A picnic at Monticello Lake is a treat for us, since bodies of water or streams are a bit of a luxury in Utah. Fishermen certainly seem to appreciate Monticello, Lloyd, and Foy Lakes for their own reasons.
The paved route over the north slope of Abajo is a most enjoyable and scenic way to make a trip to Newspaper Rock and on to the southern entrance to Canyonlands National Park.
With all this being said, not all those who go up the mountain are aware of their responsibility as stewards of the land. When we are camping, I walk daily, sometimes on the jeep trails, sometimes on game trails, and I always come back with a bag of trash I’ve picked up due to the carelessness of others. Beer cans and soda cans, tinfoil, broken glass, and so on are found even in remote spots as well as along the roads and in campfire rings.
Messy half-burned trash is ugly and attracts flies and rodents. This thoughtlessness is inexplicable, as are the ruts left by those who choose to go off-road to tear around in the forest just because they can, not because it is good for the land. The ground layer here in the forests, especially where the wild iris grow, is fragile and easily damaged.
Even with signs prohibiting campfires during these hot dry summer months, there are campfires being built, which seems rather irresponsible and potentially dangerous under the current conditions.
We are fortunate to have Abajo only a few miles from town. Being respectful of this mountain and what it has to offer is a must for EVERYONE! “Pack it in – Pack it out” is a good start. Be mindful of forest fire season and refrain from campfires. Stay on the roads and don’t go making tracks through the forest (or other people’s campsites) with ATV’s, motorbikes, and high-clearance vehicles. Loud music and loud generators are not appropriate, especially at night. Being considerate of others and being good stewards of this land is not too much to ask of any of us.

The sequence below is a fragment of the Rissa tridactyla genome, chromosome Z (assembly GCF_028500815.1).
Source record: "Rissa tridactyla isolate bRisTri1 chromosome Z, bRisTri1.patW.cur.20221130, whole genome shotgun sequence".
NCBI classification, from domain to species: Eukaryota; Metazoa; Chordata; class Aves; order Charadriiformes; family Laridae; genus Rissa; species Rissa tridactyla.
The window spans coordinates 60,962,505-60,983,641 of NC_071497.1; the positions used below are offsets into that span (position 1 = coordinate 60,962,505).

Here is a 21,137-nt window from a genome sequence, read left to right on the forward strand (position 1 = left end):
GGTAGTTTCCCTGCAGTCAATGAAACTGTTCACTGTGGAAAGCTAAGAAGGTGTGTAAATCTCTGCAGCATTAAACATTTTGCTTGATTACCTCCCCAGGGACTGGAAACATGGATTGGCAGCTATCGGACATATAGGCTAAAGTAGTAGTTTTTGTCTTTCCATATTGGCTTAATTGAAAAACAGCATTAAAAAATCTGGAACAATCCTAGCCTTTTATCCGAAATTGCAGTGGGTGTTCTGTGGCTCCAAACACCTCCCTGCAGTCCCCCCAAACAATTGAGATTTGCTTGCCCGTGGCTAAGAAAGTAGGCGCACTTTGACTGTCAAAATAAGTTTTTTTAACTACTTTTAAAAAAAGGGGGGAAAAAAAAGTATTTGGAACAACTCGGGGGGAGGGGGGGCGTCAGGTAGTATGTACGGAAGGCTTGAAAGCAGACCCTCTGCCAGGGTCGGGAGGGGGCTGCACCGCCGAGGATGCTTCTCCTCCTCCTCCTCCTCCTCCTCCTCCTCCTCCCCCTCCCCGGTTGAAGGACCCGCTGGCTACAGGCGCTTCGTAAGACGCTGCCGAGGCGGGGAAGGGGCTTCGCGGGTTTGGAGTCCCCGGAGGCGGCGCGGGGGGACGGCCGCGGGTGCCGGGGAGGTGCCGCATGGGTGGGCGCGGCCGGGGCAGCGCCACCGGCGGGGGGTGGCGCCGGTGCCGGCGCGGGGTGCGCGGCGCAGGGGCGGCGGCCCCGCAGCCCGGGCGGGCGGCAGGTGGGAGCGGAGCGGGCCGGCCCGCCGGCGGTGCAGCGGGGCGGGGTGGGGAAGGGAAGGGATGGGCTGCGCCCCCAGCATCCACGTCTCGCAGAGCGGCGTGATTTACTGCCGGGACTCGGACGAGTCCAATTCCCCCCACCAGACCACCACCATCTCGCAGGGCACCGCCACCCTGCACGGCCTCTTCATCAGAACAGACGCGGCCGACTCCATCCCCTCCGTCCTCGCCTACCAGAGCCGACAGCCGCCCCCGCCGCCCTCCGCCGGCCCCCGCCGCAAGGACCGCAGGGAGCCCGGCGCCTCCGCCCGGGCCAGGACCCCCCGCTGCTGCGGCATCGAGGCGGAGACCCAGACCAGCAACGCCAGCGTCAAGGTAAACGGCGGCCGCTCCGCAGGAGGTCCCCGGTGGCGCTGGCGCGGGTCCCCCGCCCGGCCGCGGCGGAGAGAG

Come and enjoy the mountain, the jeep trails, the picnic and camping spots, the fishing.
Most especially, be mindful of the beauty that is here on Abajo Mountain. Treasure the treasure that we have!
Morning walks continue to be a source of inspiration for the Higher Vibration Series, the blogs, and for me personally as a calming and centering influence in troubled times.
August 12th, we have a picnic with real people, a couple of women who were computer clients of Clifford’s back in the Santa Fe days. They are traveling together in a Class C, having intentions of seeing the country, plans totally put on hold by covid. However, since they are in our neck of the woods, having finally “escaped” from hot hot Arizona on their way back to New Mexico, we manage to pull off a picnic in the park behind the library. Big picnic tables under a shelter for shade, trees, and a spacious lawn provide a pleasant place to visit and share travel stories. It is so fun to actually visit with people in person, first time since May when my brother and his lady friend stopped by on their way to Montana.
A couple of days later, Clifford and I go for a hike, this time cross-country to the jeep road that we had discovered on a previous hike. We explore another road, but as it seems to go down down down, we forego it after awhile and just continue the jeep loop back to Pine Flats where we are camped. It was a great afternoon for a hike with lots of opportunities for photos.
While the world seems to be in turmoil with covid, controversy and contradictions at every turn, we are at peace on the mountain.
One of the highlights of these early days of August on Abajo Mountain is my morning walk.
One day I met a human on the trail. Clifford and I have been camped here awhile and I walk every day and this is the only time I have seen someone else out walking. The fellow and I stop and chat for a couple minutes before continuing on our ways. The brief encounter makes me realize that I miss having people to talk to in person, besides Clifford, of course. I am very grateful that I have him in my life and that I am not living alone. I am grateful for the calls from my kids and really really look forward to seeing them in person… just not this summer.